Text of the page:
The exhibit is on view in the newly renovated main exhibition hall located in the original Carnegie library, which was once the home to the American Negro Theater, housed a WPA Writers Project, and where the likes of W.E.B. DuBois, Franz Boas and Carl Van Doren held weekly lectures.
Black Power!, curated by Dr. Sylviane A. Diouf, will take the viewer back in time through photos, videos, and written material, to the original concept of the Black Power Movement, beginning in 1966, as put forth by Stokely Carmichael and Willie Ricks, following the Civil Rights Movement. Exhibits explore the growth of the Movement inside the prison system, and grassroots organizing in poor communities throughout the country, and beyond. Read more about the exhibit here.
8. “Black in Brooklyn” Presented by Green-Wood
Taking place on Saturday February 17, from 11am to 1pm, “Black in Brooklyn” is a Black History Month celebration that sheds light on the unique stories of black lives in Green-Wood. Hear about the accomplishments of black New Yorkers and abolitionists while on a special trolley tour, led by Green-Wood historian, Jeff Richman.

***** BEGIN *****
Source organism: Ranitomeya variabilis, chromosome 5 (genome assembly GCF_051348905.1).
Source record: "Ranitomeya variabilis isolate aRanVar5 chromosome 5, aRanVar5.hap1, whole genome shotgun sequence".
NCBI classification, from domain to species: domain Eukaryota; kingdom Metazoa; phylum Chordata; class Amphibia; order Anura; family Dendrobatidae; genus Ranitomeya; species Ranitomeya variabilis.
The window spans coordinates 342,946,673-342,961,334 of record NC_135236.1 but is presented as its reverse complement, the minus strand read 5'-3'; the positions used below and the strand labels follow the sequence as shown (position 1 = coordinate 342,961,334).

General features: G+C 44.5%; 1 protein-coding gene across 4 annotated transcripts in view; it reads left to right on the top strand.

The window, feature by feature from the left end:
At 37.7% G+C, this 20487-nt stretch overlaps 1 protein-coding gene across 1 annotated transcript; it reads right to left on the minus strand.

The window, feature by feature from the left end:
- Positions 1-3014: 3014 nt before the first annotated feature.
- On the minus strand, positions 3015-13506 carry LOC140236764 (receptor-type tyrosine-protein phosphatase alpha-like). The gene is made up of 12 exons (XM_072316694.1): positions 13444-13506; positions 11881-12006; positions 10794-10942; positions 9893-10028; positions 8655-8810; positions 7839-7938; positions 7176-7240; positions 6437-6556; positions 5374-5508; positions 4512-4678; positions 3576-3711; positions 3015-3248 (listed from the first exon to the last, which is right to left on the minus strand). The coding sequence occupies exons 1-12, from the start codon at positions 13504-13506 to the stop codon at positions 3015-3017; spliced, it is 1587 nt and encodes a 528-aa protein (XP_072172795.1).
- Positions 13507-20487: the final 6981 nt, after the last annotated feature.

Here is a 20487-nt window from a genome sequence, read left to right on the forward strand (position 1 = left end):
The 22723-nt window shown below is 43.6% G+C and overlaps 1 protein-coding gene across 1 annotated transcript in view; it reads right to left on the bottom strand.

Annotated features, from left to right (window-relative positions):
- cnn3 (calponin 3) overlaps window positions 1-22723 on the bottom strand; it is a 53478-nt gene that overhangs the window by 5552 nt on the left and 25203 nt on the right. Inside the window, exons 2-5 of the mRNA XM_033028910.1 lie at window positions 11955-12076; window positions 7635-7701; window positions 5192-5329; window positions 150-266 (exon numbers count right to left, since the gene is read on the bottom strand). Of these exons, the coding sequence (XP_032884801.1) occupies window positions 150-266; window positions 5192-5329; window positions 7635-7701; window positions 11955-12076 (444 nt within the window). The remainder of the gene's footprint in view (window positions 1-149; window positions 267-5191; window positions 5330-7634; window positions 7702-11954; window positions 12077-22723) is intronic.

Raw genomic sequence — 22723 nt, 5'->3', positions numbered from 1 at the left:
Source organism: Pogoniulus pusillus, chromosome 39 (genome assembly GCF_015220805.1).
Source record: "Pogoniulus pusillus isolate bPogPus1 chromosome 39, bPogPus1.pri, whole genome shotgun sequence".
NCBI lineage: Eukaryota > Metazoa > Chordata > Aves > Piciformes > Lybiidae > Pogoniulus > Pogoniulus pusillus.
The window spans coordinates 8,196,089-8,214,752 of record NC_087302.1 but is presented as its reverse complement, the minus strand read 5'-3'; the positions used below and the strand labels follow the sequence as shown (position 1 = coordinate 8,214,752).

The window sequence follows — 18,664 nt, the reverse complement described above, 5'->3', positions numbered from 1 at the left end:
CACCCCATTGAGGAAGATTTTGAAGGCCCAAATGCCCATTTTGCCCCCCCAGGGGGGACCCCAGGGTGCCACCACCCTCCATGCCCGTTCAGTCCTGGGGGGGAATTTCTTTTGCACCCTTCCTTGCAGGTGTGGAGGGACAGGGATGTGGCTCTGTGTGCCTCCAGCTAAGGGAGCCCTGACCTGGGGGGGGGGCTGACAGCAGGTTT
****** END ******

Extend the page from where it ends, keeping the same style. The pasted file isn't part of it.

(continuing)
During the trip, you’ll have the opportunity to visit the monuments of Susan Smith McKinney Steward, the first black female doctor in the state, artist Jean-Michel Basquiat and Jeremiah Hamilton, New York’s first black millionaire, among others. Green-Wood Cemetery is located at 500 25th Street in Brooklyn.
7. Learn About The Seneca Village Project in Central Park
Seneca Village ruins
Central Park was once home to a thriving village made up mostly of African-Americans. Named Seneca Village, it was a middle-class town with “three churches, wood houses on assigned lots, a natural spring, basement schools, and a population of over 260.” It was a place where black residents owned their own land. In 1853, the city authorized the take-over of the land, and paid the settlers off. By 1857, when Central Park was officially opened, the settlement was gone.